When Catiline saw those, whom I have just above mentioned,1
assembled, though he had often discussed many points with them singly, yet thinking it would be to his purpose to address and exhort them in a body, retired with them into a private apartment of his house, where, when all witnesses were withdrawn, he harangued them to the following effect:
" If your courage and fidelity had not been sufficiently proved by me, this favorable opportunity2
would have occurred to no purpose; mighty hopes, absolute power, would in vain be within our grasp; nor should I, depending on irresolution or ficklemindedness, pursue contingencies instead of certainties. But as I have, on many remarkable occasions, experienced your bravery and attachment to me, I have ventured to engage in a most important and glorious enterprise. I am aware, too, that whatever advantages or evils affect you, the same affect me; and to have the same desires and the same aversions, is assuredly a firm bond of friendship.
"What I have been meditating you have already heard separately. But my ardor for action is daily more and more excited, when I consider what our future condition of life must be, unless we ourselves assert our claims to liberty.3
For since the government has fallen under the power and jurisdiction of a few, kings and princes4
have constantly been their tributaries; nations and states have paid them taxes; but all the rest of us, however brave and worthy, whether noble or plebeian, have been regarded as a mere mob, without interest or authority, and subject to those, to whom, if the state were in a sound condition, we should be a terror. Hence, all influence, power, honor, and wealth, are in their hands, or where they dispose of them; to us they have left only insults,5
dangers, persecutions, and poverty. To such indignities, O bravest of men, how long will you submit? Is it not better to die in a glorious attempt, than, after having been the sport of other men's insolence, to resign a wretched and degraded existence with ignominy?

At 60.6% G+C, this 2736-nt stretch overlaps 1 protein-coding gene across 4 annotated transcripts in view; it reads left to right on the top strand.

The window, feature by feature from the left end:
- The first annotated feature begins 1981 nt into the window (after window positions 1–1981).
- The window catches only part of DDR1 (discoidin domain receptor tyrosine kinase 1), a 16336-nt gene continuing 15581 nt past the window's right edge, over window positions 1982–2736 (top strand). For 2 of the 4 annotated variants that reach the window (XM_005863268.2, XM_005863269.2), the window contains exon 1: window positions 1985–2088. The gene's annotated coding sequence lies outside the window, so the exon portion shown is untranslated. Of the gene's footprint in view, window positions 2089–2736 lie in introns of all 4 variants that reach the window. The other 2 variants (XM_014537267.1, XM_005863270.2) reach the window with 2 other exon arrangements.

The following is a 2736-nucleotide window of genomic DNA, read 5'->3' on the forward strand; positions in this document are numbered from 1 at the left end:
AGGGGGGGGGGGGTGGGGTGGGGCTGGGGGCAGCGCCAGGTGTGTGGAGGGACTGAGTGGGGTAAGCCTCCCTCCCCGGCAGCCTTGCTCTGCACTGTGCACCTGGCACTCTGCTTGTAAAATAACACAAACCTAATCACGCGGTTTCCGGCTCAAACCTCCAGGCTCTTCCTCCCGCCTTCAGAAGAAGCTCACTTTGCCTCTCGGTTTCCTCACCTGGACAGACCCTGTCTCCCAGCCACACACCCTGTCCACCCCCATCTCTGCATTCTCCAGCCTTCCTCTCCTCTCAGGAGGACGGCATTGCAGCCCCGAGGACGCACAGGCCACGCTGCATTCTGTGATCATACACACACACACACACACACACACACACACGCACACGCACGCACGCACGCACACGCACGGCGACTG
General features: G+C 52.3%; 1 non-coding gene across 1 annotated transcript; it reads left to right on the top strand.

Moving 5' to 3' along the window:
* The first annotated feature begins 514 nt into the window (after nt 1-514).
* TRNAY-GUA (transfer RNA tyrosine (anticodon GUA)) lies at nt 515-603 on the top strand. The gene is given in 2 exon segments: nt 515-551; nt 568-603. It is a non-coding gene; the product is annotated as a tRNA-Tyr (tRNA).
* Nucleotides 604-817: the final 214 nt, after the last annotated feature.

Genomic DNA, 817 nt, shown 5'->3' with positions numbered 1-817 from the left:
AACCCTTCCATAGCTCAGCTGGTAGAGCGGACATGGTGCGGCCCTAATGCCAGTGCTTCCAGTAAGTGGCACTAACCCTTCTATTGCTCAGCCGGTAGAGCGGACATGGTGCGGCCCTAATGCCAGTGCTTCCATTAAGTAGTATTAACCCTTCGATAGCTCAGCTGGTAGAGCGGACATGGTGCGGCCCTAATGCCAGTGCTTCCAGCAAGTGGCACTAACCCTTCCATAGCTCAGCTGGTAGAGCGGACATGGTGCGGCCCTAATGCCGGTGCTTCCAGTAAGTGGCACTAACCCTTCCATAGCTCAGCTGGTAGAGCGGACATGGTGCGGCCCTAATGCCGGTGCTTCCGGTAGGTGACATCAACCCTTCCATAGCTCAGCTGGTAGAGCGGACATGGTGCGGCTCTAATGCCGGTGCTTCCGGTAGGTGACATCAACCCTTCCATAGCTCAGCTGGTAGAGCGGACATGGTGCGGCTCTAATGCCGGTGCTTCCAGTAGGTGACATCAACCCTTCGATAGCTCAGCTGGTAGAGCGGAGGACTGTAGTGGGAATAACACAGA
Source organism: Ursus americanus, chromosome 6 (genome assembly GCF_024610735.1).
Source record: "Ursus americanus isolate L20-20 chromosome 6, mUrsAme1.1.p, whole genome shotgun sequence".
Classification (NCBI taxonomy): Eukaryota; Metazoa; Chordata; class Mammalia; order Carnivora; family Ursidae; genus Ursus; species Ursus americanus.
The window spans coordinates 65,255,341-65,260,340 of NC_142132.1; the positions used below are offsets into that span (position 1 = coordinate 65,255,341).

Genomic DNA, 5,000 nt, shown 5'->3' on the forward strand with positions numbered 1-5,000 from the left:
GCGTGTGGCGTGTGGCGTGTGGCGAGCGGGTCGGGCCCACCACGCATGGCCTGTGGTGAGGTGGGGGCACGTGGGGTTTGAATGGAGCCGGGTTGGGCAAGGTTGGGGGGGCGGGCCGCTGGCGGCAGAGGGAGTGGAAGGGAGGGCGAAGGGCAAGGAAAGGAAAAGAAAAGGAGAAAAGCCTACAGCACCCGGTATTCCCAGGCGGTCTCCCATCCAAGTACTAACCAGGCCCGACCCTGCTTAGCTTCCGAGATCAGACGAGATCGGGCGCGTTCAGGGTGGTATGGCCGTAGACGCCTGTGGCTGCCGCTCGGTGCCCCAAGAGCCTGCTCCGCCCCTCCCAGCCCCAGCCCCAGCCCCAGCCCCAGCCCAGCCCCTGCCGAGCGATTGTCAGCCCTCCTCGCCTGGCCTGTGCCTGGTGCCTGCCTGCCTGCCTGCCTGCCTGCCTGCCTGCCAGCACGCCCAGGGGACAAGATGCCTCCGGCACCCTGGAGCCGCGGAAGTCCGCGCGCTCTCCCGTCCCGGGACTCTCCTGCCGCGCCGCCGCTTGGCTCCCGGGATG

"But success (I call gods and men to witness!) is in our own hands. Our years are fresh, our spirit is unbroken; among our oppressors, on the contrary, through age and wealth a general debility has been produced. We have therefore only to make a beginning; the course of events6
will accomplish the rest.
"Who in the world, indeed, that has the feelings of a man, can endure that they should have a superfluity of riches, to squander in building over seas7
and leveling mountains, and that means should be wanting to us even for the necessaries of life; that they should join together two houses or more, and and that we should not have a hearth to call our own ? They, though they purchase pictures, statues, and embossed plate ;8
though they pull down new buildings and erect others, and lavish and abuse their wealth in every possible method, yet can not, with the utmost efforts of caprice, exhaust it. But for us there is poverty at home, debts abroad; our present circumstances are bad, our prospects much worse; and what, in a word, have we left, but a miserable existence ?
"Will you not, then, awake to action? Behold that liberty, that liberty for which you have so often wished, with wealth, honor, and glory, are set before your eyes. All these prizes fortune offers to the victorious. Let the enterprise itself, then, let the opportunity, let your poverty, your dangers, and the glorious spoils of war, animate you far more than my words. Use me either as your leader or your fellow-soldier; neither my heart nor my hand shall be wanting to you. These objects I hope to effect, in concert with you, in the character of consul; unless, iudeed, my expectation deceives me, and you prefer to be slaves rather than masters."